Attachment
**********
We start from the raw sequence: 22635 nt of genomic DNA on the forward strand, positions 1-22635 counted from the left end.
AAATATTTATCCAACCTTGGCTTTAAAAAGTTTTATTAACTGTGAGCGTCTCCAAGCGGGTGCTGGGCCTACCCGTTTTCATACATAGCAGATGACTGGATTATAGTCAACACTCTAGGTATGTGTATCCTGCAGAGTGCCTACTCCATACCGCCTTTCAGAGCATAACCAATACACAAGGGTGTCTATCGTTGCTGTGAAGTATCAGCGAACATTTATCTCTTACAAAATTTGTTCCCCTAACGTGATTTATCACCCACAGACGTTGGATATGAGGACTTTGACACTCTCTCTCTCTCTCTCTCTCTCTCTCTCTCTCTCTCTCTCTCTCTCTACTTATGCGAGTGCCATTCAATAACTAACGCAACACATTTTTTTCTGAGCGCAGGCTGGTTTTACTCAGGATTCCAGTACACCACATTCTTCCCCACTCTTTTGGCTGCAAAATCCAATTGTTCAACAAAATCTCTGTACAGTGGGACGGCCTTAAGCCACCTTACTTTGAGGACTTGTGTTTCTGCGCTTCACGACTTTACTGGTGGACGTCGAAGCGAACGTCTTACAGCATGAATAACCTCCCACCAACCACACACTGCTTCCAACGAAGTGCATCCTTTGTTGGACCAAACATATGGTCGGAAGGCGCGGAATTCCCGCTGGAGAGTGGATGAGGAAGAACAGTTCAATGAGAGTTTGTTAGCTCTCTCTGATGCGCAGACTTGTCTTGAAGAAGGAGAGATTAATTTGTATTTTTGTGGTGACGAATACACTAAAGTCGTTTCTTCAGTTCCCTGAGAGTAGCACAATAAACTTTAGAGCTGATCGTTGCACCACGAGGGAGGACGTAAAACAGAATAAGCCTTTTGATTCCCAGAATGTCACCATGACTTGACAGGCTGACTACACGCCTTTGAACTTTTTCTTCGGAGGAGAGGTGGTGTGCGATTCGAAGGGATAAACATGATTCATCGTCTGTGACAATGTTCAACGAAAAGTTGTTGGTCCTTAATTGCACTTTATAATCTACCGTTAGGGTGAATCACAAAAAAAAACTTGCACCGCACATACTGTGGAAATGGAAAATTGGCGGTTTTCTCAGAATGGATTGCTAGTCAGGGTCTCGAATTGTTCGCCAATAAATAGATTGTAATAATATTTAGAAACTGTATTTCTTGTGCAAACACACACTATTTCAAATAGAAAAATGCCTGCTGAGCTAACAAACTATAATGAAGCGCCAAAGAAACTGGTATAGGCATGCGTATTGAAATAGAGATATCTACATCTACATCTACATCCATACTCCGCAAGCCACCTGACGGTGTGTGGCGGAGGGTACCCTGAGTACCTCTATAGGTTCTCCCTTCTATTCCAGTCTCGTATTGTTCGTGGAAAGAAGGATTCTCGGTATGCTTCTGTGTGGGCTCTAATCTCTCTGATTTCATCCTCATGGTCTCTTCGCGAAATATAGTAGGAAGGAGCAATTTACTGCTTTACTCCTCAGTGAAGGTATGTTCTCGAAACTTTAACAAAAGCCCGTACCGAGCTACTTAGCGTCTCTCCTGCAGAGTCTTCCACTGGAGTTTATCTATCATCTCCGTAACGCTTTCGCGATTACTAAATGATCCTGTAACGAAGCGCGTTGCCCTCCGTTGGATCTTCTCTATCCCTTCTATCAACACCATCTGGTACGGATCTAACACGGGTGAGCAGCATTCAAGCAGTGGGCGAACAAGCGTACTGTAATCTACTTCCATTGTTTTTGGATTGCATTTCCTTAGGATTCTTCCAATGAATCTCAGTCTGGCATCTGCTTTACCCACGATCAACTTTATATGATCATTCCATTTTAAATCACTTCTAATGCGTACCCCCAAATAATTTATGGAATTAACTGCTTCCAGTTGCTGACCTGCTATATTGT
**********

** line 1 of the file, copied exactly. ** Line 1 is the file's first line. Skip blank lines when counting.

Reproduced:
We start from the raw sequence: 22635 nt of genomic DNA on the forward strand, positions 1-22635 counted from the left end.